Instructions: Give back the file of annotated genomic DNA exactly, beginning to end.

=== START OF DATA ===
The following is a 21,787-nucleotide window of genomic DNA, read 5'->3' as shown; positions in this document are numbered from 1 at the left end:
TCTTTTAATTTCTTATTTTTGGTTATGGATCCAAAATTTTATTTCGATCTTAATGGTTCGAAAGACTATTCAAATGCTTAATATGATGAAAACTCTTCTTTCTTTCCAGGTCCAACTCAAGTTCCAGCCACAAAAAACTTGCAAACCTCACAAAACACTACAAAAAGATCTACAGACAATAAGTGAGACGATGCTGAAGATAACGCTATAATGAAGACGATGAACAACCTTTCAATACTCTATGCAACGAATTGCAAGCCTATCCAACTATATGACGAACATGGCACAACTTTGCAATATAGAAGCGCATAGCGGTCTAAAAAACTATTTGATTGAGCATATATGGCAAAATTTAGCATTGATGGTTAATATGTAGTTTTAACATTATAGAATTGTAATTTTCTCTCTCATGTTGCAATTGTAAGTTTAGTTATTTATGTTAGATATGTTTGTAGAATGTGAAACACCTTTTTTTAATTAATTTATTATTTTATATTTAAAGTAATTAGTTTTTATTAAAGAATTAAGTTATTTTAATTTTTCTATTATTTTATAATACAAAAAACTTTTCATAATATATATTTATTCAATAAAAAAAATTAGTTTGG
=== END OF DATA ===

The following is a 21,787-nucleotide window of genomic DNA, read 5'->3' as shown; positions in this document are numbered from 1 at the left end:
TCTTTTAATTTCTTATTTTTGGTTATGGATCCAAAATTTTATTTCGATCTTAATGGTTCGAAAGACTATTCAAATGCTTAATATGATGAAAACTCTTCTTTCTTTCCAGGTCCAACTCAAGTTCCAGCCACAAAAAACTTGCAAACCTCACAAAACACTACAAAAAGATCTACAGACAATAAGTGAGACGATGCTGAAGATAACGCTATAATGAAGACGATGAACAACCTTTCAATACTCTATGCAACGAATTGCAAGCCTATCCAACTATATGACGAACATGGCACAACTTTGCAATATAGAAGCGCATAGCGGTCTAAAAAACTATTTGATTGAGCATATATGGCAAAATTTAGCATTGATGGTTAATATGTAGTTTTAACATTATAGAATTGTAATTTTCTCTCTCATGTTGCAATTGTAAGTTTAGTTATTTATGTTAGATATGTTTGTAGAATGTGAAACACCTTTTTTTAATTAATTTATTATTTTATATTTAAAGTAATTAGTTTTTATTAAAGAATTAAGTTATTTTAATTTTTCTATTATTTTATAATACAAAAAACTTTTCATAATATATATTTATTCAATAAAAAAAATTAGTTTGG